Travel Bugs first came into existence several years ago as a type of “mobile cache.” Each Bug is stamped with a six-digit number that, once registered, allows the Bug’s owner to track its movements on the geocaching Web site. When a Bug is discovered in a cache, it is scooped up and deposited in the next appropriate cache, thereby traveling from place to place. Geocachers are required to report the picking up and dropping off of each Bug they encounter.

While some Bugs’ journeys are of the more aimless variety, Bugs like the Sammy Sosa bobblehead are a bit more demanding upon their carriers.

“When we were over in Ireland, I set up a Barney Gumble Travel Bug that wants to travel from pub to pub,” laughs Bensetler. According to Bensetler, the statue of the beer-swilling Simpsons character is currently making the rounds of England’s watering holes.

Among some of the more colorful Travel Bugs found around the region is a small container labeled “Uncle Elwyn’s Ashes” that instructs its carriers to deposit some of its contents in each of the 50 states. Also making its rounds is a patch from last year’s local Geocacher Picnic, sent out a year ago by Brant, the organizer of the event, with instructions to make it back here before the annual picnic this weekend in Thacher Park. After traveling around the Northeast United States, the patch recently completed its journey in a Niskayuna cache and is now awaiting the upcoming festivities.

Despite all of the competition, cleverness and camaraderie, however, the lure of geocaching is, for many participants, quite simple. Over the course of our adventure together, the couple waxed poetic—and humorous—about many of the places they’d been while geocaching.

“The site warned us that the ‘Naked Truth’ cache was more than just a funny name,” laughs Streeter.

“And sure enough, there they were—naked people,” smirks Bensetler as he describes the cache that brought them to one of Vermont’s nude bathing areas.

From scenic whirlpools in Maine to sheep pastures in Ireland, finding more than 200 caches has brought them to places that, as Bensetler observed in the beginning of our journey, they might never have known existed. And just as any geocacher probably will tell you, the game is not so much about a love for nature or gadgetry or what lies within metal ammo boxes and Tupperware containers, but rather about the journey from here to there and what can be seen from the mountaintops and forest paths along the way.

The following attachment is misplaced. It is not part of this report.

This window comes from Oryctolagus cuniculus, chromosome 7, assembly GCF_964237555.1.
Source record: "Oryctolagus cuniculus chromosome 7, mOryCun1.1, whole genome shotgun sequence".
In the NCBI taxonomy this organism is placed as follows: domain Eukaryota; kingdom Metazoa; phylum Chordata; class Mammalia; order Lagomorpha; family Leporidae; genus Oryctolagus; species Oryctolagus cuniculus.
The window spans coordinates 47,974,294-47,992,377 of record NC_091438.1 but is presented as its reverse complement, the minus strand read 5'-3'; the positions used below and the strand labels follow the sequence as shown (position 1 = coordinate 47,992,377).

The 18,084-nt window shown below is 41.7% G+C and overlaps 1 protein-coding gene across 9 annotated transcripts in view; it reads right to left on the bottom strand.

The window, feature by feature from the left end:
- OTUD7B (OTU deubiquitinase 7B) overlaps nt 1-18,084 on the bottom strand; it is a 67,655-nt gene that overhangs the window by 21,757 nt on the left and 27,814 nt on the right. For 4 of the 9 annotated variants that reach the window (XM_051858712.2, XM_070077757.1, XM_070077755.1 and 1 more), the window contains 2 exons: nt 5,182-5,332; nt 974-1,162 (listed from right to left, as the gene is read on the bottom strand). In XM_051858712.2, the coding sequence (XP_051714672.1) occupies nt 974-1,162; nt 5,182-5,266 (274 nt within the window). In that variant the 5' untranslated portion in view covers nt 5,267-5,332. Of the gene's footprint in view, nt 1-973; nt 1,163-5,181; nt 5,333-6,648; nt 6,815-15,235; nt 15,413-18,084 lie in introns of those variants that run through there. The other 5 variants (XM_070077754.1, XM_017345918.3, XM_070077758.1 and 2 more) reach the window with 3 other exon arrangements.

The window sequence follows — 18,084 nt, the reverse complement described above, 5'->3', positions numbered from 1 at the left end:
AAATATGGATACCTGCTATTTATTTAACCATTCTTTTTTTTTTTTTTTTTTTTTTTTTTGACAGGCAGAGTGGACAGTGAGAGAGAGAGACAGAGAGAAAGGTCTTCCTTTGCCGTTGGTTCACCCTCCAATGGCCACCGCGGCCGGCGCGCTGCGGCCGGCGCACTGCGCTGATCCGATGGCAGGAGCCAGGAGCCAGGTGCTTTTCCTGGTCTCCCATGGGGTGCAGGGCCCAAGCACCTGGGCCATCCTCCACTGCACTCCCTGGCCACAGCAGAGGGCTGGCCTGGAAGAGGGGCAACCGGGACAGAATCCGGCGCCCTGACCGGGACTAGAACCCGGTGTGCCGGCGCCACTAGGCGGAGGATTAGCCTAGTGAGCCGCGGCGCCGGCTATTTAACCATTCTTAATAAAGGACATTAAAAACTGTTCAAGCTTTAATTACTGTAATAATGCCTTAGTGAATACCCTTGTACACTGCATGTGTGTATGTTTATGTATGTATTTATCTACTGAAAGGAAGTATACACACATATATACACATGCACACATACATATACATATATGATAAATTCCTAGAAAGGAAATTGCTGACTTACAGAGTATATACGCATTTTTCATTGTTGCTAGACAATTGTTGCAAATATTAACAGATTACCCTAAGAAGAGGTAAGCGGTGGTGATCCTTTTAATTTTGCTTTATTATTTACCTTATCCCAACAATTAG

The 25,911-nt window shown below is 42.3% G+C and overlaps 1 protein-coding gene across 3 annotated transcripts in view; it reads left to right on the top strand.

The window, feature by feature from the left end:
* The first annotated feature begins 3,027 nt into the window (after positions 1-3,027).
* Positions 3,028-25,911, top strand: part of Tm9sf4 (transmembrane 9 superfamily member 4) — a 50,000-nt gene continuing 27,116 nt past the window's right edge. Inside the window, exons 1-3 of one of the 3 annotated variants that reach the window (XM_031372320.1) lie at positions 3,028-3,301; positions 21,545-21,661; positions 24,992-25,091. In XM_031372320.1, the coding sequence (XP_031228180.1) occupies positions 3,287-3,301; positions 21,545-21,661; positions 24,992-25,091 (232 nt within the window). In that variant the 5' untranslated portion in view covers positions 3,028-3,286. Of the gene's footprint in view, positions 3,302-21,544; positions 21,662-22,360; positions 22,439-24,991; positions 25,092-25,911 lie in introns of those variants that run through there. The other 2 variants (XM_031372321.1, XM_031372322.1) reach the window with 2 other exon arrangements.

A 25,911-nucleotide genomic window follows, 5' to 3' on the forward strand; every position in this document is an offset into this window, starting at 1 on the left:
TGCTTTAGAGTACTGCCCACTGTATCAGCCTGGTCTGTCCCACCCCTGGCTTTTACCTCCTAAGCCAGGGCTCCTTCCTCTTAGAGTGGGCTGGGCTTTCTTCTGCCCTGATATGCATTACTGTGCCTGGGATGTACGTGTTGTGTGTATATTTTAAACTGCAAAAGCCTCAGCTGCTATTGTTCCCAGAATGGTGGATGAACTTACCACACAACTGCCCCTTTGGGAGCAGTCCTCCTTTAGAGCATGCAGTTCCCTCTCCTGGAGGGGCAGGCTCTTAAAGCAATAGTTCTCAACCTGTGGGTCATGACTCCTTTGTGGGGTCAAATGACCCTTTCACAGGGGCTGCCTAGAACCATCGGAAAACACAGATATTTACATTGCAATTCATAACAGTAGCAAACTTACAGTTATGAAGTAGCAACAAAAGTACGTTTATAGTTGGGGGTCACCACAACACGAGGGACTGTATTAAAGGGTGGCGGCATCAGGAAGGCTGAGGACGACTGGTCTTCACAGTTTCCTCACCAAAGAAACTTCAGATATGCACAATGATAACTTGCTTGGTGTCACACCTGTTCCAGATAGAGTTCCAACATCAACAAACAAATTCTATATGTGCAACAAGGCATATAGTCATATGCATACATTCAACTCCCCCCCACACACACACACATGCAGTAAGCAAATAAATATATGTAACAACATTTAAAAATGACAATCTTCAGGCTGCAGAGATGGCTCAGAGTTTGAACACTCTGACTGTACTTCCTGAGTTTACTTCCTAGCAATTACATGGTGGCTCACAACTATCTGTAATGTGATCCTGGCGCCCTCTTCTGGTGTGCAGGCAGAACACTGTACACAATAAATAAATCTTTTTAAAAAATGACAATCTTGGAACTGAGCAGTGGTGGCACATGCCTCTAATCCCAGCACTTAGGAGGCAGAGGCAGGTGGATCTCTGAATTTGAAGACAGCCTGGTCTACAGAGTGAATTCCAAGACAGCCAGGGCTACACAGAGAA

You Were Here

Meet letterboxing, geocaching’s genteel, stamp-collecting grandad

Before there was any such thing as a GPS to treasure hunt with, there was letterboxing. Like geocaching, letterboxing is basically a search for a container in the middle of nowhere—or even in the middle of a bustling somewhere. Box hunters follow a clue to find a letterbox, with or without directions, in a process not dissimilar to a treasure hunt. The treasure inside the letterbox, however, is a notebook and the box’s signature stamp. The intrepid box hunter also has a notebook and his/her own personalized, usually self-designed stamp. Not just any stamp will do; each one is to be unique to the individual as well as to a box’s location or an event it commemorates. Upon locating a letterbox, the box and hunter exchange stamps in each other’s notebooks.

Letterboxing, according to tradition, began in 1854 when a man left a card in a jar along the banks of a pond in Dartmoor National Park in southern England. From those odd beginnings evolved a tradition of visitors to the spot doing the same. The jar became a box, eventually a log book was introduced, and soon, other boxes sprang up in the park. Today, Dartmoor is still the Mecca of letterboxing, boasting well over 10,000 boxes, and after Smithsonian Magazine published a piece on the pastime in 1998, the hobby took off in earnest stateside.

The Web site is where North American letterboxers post and search for clues or information about letterboxing on this side of the pond. By its count, there are thousands of boxes stashed in this hemisphere and 300 letterboxes hidden across New York state. With names like “NY State Muffin Thruway Series #5” and “Final Exam,” they lurk in parking lots, behind secret rock doors, in trees; the possibilities are seemingly endless for locations and for occasions to hide one. (One fellow in western New York proposed to his now-bride via a letterbox.)

If you choose to try the lo-fi version of geocaching a few times, your reward will be a personal notebook that looks something like an orienteering passport, and a good excuse to spend time outdoors visiting new places.

—Ashley Hahn